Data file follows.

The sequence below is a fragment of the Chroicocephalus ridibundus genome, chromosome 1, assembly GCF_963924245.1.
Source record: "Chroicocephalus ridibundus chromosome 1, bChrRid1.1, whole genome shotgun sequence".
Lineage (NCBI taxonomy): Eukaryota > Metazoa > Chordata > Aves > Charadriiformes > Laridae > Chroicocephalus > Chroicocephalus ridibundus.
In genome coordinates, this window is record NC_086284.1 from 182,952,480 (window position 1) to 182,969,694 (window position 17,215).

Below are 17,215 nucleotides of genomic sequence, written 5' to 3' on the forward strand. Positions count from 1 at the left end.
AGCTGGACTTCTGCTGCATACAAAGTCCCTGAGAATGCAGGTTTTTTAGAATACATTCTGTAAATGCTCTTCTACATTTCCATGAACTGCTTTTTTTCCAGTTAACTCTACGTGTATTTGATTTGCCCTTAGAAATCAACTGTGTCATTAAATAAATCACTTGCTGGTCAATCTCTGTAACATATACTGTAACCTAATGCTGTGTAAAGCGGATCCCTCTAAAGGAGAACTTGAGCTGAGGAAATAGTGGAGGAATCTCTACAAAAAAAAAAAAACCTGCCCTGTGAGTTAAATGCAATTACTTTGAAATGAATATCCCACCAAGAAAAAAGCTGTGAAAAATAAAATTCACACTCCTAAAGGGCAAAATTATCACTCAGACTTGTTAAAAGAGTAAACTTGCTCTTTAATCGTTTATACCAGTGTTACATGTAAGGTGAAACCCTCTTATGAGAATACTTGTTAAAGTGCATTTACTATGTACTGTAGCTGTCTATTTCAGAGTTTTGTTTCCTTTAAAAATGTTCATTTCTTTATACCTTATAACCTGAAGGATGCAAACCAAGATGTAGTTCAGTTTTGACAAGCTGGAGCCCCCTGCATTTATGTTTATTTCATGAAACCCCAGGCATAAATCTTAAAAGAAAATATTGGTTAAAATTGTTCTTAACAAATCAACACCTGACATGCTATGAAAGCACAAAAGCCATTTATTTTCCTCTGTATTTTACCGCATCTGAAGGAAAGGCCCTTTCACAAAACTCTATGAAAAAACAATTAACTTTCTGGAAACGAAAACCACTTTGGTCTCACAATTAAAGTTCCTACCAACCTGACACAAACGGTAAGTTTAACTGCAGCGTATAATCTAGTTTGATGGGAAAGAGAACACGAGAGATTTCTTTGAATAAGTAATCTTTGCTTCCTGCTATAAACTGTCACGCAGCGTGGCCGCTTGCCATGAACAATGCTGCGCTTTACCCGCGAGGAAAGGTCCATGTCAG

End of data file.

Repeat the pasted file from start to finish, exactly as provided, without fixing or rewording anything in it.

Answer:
The sequence below is a fragment of the Chroicocephalus ridibundus genome, chromosome 1, assembly GCF_963924245.1.
Source record: "Chroicocephalus ridibundus chromosome 1, bChrRid1.1, whole genome shotgun sequence".
Lineage (NCBI taxonomy): Eukaryota > Metazoa > Chordata > Aves > Charadriiformes > Laridae > Chroicocephalus > Chroicocephalus ridibundus.
In genome coordinates, this window is record NC_086284.1 from 182,952,480 (window position 1) to 182,969,694 (window position 17,215).

Below are 17,215 nucleotides of genomic sequence, written 5' to 3' on the forward strand. Positions count from 1 at the left end.
AGCTGGACTTCTGCTGCATACAAAGTCCCTGAGAATGCAGGTTTTTTAGAATACATTCTGTAAATGCTCTTCTACATTTCCATGAACTGCTTTTTTTCCAGTTAACTCTACGTGTATTTGATTTGCCCTTAGAAATCAACTGTGTCATTAAATAAATCACTTGCTGGTCAATCTCTGTAACATATACTGTAACCTAATGCTGTGTAAAGCGGATCCCTCTAAAGGAGAACTTGAGCTGAGGAAATAGTGGAGGAATCTCTACAAAAAAAAAAAAACCTGCCCTGTGAGTTAAATGCAATTACTTTGAAATGAATATCCCACCAAGAAAAAAGCTGTGAAAAATAAAATTCACACTCCTAAAGGGCAAAATTATCACTCAGACTTGTTAAAAGAGTAAACTTGCTCTTTAATCGTTTATACCAGTGTTACATGTAAGGTGAAACCCTCTTATGAGAATACTTGTTAAAGTGCATTTACTATGTACTGTAGCTGTCTATTTCAGAGTTTTGTTTCCTTTAAAAATGTTCATTTCTTTATACCTTATAACCTGAAGGATGCAAACCAAGATGTAGTTCAGTTTTGACAAGCTGGAGCCCCCTGCATTTATGTTTATTTCATGAAACCCCAGGCATAAATCTTAAAAGAAAATATTGGTTAAAATTGTTCTTAACAAATCAACACCTGACATGCTATGAAAGCACAAAAGCCATTTATTTTCCTCTGTATTTTACCGCATCTGAAGGAAAGGCCCTTTCACAAAACTCTATGAAAAAACAATTAACTTTCTGGAAACGAAAACCACTTTGGTCTCACAATTAAAGTTCCTACCAACCTGACACAAACGGTAAGTTTAACTGCAGCGTATAATCTAGTTTGATGGGAAAGAGAACACGAGAGATTTCTTTGAATAAGTAATCTTTGCTTCCTGCTATAAACTGTCACGCAGCGTGGCCGCTTGCCATGAACAATGCTGCGCTTTACCCGCGAGGAAAGGTCCATGTCAG